0
$\begingroup$

If I'm generating pseudo-labels that I'm confident are correct for my dataset due to high confidence scores or something else, how can I expect that the new data I'm labeling won't be redundant? To my knowledge, if a datapoint is labeled automatically, unless novel data is generated like in this paper I don't see how the data that can be labeled will be particularly useful, as it will admit no new patterns to learn from, as otherwise the data wouldn't be labeled with a high confidence. Is the point here to make sure the labeled dataset you start with is sufficiently large that it covers all the kinds of patterns you expect from the data for the model to need to be able to identify?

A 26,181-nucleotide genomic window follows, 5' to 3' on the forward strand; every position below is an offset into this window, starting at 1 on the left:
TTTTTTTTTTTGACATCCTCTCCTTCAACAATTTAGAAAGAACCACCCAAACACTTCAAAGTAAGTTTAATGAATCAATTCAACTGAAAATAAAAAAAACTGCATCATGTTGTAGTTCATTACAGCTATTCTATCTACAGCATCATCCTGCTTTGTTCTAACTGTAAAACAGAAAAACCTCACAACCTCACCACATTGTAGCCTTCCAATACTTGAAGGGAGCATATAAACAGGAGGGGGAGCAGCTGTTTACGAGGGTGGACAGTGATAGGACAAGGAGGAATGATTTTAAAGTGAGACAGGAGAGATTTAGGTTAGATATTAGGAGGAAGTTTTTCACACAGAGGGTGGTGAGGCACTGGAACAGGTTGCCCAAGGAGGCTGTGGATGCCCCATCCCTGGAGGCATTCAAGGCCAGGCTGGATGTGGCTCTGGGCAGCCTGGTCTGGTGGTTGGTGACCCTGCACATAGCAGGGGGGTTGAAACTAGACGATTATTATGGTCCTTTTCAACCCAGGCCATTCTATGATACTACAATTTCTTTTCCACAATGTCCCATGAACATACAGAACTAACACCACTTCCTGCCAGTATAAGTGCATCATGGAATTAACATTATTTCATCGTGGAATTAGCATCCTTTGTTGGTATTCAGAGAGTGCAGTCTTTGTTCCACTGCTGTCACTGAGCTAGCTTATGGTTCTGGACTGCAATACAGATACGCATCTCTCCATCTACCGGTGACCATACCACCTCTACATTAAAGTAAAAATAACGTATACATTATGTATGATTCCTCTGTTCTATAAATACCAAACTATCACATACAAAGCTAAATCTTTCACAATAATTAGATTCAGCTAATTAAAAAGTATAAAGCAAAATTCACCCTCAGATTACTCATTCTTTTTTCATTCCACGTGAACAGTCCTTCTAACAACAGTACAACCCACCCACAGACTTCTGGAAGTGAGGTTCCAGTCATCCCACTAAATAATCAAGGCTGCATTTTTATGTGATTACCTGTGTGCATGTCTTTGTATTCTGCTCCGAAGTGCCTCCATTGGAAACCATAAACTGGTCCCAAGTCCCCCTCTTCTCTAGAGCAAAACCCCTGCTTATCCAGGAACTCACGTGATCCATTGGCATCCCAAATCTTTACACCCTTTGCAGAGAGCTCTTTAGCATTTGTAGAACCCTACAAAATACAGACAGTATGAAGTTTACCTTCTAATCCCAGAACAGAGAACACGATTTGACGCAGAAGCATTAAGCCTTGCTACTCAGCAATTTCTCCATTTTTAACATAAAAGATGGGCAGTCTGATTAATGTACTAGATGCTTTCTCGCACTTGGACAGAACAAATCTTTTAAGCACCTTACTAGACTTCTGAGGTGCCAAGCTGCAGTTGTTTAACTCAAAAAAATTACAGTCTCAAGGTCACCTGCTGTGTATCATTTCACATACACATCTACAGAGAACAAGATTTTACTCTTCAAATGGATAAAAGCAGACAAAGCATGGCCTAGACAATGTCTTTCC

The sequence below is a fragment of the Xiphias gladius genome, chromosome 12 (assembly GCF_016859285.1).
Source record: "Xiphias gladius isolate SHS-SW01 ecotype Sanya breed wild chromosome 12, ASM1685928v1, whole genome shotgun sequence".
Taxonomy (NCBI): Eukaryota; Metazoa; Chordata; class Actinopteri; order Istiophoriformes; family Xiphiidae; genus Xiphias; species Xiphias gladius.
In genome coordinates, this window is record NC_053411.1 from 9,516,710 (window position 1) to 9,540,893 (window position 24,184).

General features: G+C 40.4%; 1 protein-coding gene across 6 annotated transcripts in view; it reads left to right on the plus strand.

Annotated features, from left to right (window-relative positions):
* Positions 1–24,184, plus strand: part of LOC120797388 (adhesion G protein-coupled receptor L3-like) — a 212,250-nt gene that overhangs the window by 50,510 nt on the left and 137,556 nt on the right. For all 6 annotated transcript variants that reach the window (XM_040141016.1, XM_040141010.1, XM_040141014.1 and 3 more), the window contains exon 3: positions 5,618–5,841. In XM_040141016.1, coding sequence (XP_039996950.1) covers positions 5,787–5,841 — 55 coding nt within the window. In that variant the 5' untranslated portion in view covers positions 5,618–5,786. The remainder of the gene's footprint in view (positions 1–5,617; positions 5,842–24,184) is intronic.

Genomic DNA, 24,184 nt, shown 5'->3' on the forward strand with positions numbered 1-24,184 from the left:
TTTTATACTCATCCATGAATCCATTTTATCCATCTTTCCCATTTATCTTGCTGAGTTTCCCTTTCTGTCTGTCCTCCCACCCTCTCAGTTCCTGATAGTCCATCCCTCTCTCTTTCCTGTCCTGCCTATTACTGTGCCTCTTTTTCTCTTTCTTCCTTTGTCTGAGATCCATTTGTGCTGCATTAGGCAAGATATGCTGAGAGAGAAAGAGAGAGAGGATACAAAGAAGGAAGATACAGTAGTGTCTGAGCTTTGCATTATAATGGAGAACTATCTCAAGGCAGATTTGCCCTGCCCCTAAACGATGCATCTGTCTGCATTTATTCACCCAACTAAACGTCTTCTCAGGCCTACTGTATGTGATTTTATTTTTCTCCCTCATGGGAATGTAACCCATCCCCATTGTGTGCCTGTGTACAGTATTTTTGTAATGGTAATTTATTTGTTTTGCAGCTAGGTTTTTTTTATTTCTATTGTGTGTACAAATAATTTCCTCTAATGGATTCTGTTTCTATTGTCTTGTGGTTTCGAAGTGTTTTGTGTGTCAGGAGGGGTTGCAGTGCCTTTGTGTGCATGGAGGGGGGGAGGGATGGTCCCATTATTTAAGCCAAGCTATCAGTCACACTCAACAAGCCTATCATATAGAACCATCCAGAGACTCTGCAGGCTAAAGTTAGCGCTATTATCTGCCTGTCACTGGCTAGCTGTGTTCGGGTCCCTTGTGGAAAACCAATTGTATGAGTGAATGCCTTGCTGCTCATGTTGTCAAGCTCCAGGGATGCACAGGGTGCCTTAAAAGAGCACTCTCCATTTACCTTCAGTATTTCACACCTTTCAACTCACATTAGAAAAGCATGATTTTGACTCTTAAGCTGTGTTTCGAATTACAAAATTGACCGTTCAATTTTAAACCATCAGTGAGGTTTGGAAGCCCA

$\endgroup$

1 Answer 1

0
$\begingroup$

If you are confident that your pseudo-labels are correct, then you can expect that the new data you label will not be redundant. however, If you want to avoid having redundant data in your labeled dataset, then you need to make sure that it is large enough to cover all the relevant patterns.

One way to avoid creating redundant data when using data augmentation is to use a technique called transfer learning. This involves training a model on one dataset and then transferring the learned knowledge to another related dataset. This can be done by fine-tuning the model on the new dataset or by using the model to extract features from the new dataset that can be used to train a new model. Transfer learning can be used to reduce the amount of data needed to train a new model, and can also improve the performance of the new model.

$\endgroup$

You must log in to answer this question.

Not the answer you're looking for? Browse other questions tagged .